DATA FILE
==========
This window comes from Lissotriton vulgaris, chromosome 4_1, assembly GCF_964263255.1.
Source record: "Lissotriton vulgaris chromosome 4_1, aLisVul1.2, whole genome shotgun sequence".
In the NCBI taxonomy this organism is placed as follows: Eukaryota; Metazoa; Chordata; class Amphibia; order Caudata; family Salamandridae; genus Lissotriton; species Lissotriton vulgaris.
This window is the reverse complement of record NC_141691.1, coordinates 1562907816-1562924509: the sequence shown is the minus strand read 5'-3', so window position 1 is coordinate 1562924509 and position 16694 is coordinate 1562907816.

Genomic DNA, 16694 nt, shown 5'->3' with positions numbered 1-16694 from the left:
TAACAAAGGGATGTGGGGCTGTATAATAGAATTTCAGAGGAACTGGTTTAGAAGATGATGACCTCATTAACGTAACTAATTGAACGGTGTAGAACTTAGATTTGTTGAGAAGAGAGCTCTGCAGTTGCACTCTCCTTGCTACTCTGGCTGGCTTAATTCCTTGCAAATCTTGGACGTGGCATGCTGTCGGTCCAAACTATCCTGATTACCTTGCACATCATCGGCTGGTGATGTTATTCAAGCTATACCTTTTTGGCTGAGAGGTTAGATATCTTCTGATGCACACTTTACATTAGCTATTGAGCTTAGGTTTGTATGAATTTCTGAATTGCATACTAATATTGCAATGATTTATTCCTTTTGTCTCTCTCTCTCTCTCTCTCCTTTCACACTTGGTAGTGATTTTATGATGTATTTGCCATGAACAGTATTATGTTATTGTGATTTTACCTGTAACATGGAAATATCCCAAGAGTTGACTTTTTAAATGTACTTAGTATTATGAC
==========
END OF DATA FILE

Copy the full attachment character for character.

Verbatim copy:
This window comes from Lissotriton vulgaris, chromosome 4_1, assembly GCF_964263255.1.
Source record: "Lissotriton vulgaris chromosome 4_1, aLisVul1.2, whole genome shotgun sequence".
In the NCBI taxonomy this organism is placed as follows: Eukaryota; Metazoa; Chordata; class Amphibia; order Caudata; family Salamandridae; genus Lissotriton; species Lissotriton vulgaris.
This window is the reverse complement of record NC_141691.1, coordinates 1562907816-1562924509: the sequence shown is the minus strand read 5'-3', so window position 1 is coordinate 1562924509 and position 16694 is coordinate 1562907816.

Genomic DNA, 16694 nt, shown 5'->3' with positions numbered 1-16694 from the left:
TAACAAAGGGATGTGGGGCTGTATAATAGAATTTCAGAGGAACTGGTTTAGAAGATGATGACCTCATTAACGTAACTAATTGAACGGTGTAGAACTTAGATTTGTTGAGAAGAGAGCTCTGCAGTTGCACTCTCCTTGCTACTCTGGCTGGCTTAATTCCTTGCAAATCTTGGACGTGGCATGCTGTCGGTCCAAACTATCCTGATTACCTTGCACATCATCGGCTGGTGATGTTATTCAAGCTATACCTTTTTGGCTGAGAGGTTAGATATCTTCTGATGCACACTTTACATTAGCTATTGAGCTTAGGTTTGTATGAATTTCTGAATTGCATACTAATATTGCAATGATTTATTCCTTTTGTCTCTCTCTCTCTCTCTCTCCTTTCACACTTGGTAGTGATTTTATGATGTATTTGCCATGAACAGTATTATGTTATTGTGATTTTACCTGTAACATGGAAATATCCCAAGAGTTGACTTTTTAAATGTACTTAGTATTATGAC